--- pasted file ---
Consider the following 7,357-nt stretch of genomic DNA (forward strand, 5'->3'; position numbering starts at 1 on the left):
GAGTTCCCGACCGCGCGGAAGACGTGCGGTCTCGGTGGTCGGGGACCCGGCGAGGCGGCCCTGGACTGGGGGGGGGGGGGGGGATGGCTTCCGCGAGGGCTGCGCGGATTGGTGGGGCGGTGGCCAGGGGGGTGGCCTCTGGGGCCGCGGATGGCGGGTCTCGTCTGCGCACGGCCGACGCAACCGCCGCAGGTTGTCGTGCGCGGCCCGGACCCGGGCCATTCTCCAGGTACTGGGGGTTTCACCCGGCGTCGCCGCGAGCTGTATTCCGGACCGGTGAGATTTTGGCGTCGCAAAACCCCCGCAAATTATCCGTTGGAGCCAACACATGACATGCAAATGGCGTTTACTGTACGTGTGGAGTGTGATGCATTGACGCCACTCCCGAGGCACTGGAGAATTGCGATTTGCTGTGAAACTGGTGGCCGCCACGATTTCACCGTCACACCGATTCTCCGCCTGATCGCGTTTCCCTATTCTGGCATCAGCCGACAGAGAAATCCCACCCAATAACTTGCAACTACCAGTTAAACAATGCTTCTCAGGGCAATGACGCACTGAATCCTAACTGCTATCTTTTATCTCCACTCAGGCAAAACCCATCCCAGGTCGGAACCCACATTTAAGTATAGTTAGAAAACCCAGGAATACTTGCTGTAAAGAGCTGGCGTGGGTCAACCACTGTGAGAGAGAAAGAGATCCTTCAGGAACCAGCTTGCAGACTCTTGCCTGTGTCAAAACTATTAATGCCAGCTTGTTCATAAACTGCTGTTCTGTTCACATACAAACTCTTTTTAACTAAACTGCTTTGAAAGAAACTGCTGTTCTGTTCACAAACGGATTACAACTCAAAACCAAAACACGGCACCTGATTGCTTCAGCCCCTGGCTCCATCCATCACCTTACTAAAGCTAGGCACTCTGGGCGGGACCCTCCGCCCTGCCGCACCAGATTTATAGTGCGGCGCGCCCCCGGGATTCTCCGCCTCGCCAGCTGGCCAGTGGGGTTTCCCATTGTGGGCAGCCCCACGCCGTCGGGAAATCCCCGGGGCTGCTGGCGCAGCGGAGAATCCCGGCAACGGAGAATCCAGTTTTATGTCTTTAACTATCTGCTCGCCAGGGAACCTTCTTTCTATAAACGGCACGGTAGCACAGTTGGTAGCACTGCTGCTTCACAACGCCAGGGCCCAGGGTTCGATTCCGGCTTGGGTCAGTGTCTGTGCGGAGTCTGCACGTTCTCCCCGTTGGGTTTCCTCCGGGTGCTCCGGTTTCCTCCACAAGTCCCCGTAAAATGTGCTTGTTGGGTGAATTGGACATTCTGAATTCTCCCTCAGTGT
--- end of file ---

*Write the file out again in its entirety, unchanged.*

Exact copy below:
Consider the following 7,357-nt stretch of genomic DNA (forward strand, 5'->3'; position numbering starts at 1 on the left):
GAGTTCCCGACCGCGCGGAAGACGTGCGGTCTCGGTGGTCGGGGACCCGGCGAGGCGGCCCTGGACTGGGGGGGGGGGGGGGGATGGCTTCCGCGAGGGCTGCGCGGATTGGTGGGGCGGTGGCCAGGGGGGTGGCCTCTGGGGCCGCGGATGGCGGGTCTCGTCTGCGCACGGCCGACGCAACCGCCGCAGGTTGTCGTGCGCGGCCCGGACCCGGGCCATTCTCCAGGTACTGGGGGTTTCACCCGGCGTCGCCGCGAGCTGTATTCCGGACCGGTGAGATTTTGGCGTCGCAAAACCCCCGCAAATTATCCGTTGGAGCCAACACATGACATGCAAATGGCGTTTACTGTACGTGTGGAGTGTGATGCATTGACGCCACTCCCGAGGCACTGGAGAATTGCGATTTGCTGTGAAACTGGTGGCCGCCACGATTTCACCGTCACACCGATTCTCCGCCTGATCGCGTTTCCCTATTCTGGCATCAGCCGACAGAGAAATCCCACCCAATAACTTGCAACTACCAGTTAAACAATGCTTCTCAGGGCAATGACGCACTGAATCCTAACTGCTATCTTTTATCTCCACTCAGGCAAAACCCATCCCAGGTCGGAACCCACATTTAAGTATAGTTAGAAAACCCAGGAATACTTGCTGTAAAGAGCTGGCGTGGGTCAACCACTGTGAGAGAGAAAGAGATCCTTCAGGAACCAGCTTGCAGACTCTTGCCTGTGTCAAAACTATTAATGCCAGCTTGTTCATAAACTGCTGTTCTGTTCACATACAAACTCTTTTTAACTAAACTGCTTTGAAAGAAACTGCTGTTCTGTTCACAAACGGATTACAACTCAAAACCAAAACACGGCACCTGATTGCTTCAGCCCCTGGCTCCATCCATCACCTTACTAAAGCTAGGCACTCTGGGCGGGACCCTCCGCCCTGCCGCACCAGATTTATAGTGCGGCGCGCCCCCGGGATTCTCCGCCTCGCCAGCTGGCCAGTGGGGTTTCCCATTGTGGGCAGCCCCACGCCGTCGGGAAATCCCCGGGGCTGCTGGCGCAGCGGAGAATCCCGGCAACGGAGAATCCAGTTTTATGTCTTTAACTATCTGCTCGCCAGGGAACCTTCTTTCTATAAACGGCACGGTAGCACAGTTGGTAGCACTGCTGCTTCACAACGCCAGGGCCCAGGGTTCGATTCCGGCTTGGGTCAGTGTCTGTGCGGAGTCTGCACGTTCTCCCCGTTGGGTTTCCTCCGGGTGCTCCGGTTTCCTCCACAAGTCCCCGTAAAATGTGCTTGTTGGGTGAATTGGACATTCTGAATTCTCCCTCAGTGT